Am I eligible for borrower defense to repayment?
I’m so sorry to hear about your experiences. Sadly, the issues plaguing students who attend CIA is not a new development. Many people become blinded to the issues because they are excited about the CIA messages and belief it will cause them to get great jobs in the culinary field.
In 2013 the New York Times said, “At many culinary schools, concern has grown over rising tuition; many students graduate into sous-chef jobs that pay about $35,000 a year, often without benefits like medical insurance or paid vacation.”
Back in 2010 “Peter Lamb, a successful entrepreneur who has opened half a dozen Seattle restaurants, stands outside his latest, Belltown’s Branzino, making sure the sidewalk tables are properly set. “I never hire cooks. I hire dishwashers, train them, and promote them,” he says.
“A kid can come to work for me tomorrow as a dishwasher, and after two years, he’s a $13- or $14-an-hour line cook. That same kid, if he goes to culinary school, graduates two years later, $50,000 in debt, and he’s lucky to get a job for $9 an hour.”
So the big question is if the math every really added up. Did the CIA misrepresent the facts to induce you to enroll based on lies?
Under the federal Borrower Defense to Repayment program, federal student loans may be forgiven and payments made, refunded. But since this is a relatively new program and the guidelines are not well defined yet, all we have is some advice provided by the U.S. Department of Education.
To be eligible for forgiveness and refunds you would need to show the specific state laws the school broke that left you in a harmed position. You would also need to document the alleged misconduct of the school and the injury you suffered as a result of the school’s alleged misconduct.
As it stands right now, this is the toughest and more critical part of obtaining forgiveness under the Borrower Defense effort. As the Department of Education says, “U.S. Department of Education will acknowledge a borrower’s claim under state law as a defense to repayment of a loan only if the cause of action directly relates to the loan or to the school’s provision of educational services for which the loan was provided.”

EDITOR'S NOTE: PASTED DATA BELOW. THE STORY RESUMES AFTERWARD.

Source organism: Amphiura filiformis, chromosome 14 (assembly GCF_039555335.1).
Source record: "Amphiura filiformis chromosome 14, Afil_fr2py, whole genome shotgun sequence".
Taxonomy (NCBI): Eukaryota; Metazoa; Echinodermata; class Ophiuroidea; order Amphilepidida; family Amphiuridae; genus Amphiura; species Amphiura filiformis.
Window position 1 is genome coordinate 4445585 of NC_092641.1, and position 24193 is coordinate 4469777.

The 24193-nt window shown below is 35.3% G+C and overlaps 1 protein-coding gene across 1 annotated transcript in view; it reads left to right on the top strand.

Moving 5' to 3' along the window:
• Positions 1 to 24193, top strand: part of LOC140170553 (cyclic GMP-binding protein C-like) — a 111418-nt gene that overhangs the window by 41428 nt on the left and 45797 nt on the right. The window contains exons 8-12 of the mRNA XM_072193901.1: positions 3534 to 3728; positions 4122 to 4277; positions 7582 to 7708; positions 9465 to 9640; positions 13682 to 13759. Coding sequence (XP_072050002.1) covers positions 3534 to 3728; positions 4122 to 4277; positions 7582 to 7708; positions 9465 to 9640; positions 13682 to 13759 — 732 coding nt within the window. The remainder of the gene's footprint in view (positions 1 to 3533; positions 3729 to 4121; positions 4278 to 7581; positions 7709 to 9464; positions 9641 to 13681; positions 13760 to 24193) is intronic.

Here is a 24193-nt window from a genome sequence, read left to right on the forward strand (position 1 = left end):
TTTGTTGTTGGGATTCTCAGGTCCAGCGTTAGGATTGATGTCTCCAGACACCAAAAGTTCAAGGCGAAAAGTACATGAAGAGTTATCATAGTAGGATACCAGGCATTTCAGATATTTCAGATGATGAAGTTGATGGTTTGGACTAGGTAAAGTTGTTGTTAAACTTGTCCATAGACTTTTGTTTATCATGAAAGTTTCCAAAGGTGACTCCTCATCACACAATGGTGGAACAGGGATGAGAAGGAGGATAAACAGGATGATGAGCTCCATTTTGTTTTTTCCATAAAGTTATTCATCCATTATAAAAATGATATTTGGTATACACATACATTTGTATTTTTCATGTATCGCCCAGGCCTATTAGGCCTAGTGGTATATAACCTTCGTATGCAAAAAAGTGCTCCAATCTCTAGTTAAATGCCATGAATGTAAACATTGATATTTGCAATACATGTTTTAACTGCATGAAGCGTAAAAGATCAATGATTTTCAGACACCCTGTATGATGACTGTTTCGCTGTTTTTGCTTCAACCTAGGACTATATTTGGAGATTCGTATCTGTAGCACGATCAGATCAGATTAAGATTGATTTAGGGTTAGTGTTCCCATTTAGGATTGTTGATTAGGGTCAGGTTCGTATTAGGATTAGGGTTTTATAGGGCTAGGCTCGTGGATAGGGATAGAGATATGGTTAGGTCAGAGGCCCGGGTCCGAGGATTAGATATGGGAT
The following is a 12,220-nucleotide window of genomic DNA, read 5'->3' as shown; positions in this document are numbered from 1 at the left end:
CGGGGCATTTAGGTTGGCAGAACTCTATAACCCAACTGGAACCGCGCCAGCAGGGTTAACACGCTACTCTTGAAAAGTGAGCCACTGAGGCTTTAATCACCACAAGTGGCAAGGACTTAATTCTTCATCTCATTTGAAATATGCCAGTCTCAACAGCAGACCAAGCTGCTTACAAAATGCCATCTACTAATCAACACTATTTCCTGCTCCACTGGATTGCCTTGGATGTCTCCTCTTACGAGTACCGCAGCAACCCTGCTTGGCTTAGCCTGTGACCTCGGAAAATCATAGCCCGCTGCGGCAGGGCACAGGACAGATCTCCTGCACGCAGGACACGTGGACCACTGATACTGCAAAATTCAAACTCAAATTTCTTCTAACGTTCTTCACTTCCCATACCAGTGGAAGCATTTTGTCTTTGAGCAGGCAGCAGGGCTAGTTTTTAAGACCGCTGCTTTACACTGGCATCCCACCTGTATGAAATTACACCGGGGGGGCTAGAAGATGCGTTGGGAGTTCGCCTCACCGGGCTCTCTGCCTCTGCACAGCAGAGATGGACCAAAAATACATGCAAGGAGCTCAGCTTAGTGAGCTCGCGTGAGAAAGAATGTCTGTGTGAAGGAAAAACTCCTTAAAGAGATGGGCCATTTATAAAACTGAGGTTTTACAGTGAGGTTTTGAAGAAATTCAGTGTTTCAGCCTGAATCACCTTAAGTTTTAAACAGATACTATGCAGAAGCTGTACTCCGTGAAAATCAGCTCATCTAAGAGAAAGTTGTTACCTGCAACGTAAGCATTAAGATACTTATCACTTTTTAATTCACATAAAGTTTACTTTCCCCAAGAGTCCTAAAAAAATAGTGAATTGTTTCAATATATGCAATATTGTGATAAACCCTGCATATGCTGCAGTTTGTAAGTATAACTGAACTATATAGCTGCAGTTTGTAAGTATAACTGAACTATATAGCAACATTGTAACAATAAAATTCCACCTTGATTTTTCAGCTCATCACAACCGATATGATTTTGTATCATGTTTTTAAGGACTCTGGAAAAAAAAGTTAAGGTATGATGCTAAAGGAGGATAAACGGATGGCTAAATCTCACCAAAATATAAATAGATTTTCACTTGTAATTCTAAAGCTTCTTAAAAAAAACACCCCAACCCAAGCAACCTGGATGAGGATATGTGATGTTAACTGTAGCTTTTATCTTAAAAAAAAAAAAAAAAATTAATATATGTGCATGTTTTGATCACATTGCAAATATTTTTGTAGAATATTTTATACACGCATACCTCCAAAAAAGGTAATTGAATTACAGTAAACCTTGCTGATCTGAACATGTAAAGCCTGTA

But let’s say you were able to get legal help to identify the fraud you suffered under state law. This forgiveness program would only apply to your federal loans and not your private loans.
As of the date I am writing this, even the Department of Education says to hold off before submitting a claim. They say, “More information on borrower defense to repayment, including a borrower defense claim form for borrowers to use, and how to get your loan discharged will be made available on this page at a later date.”
For more information on this program, click here.
You might have a shot at this forgiveness if you can get a legal opinion that the school deceived you or misled you in violation of New York State law. One area to look at would be the documented income claims or placement claims. Hopefully you still have some of that documentation around. Most don’t.
The big danger with filing a claim too early and not well documented can be found in this article.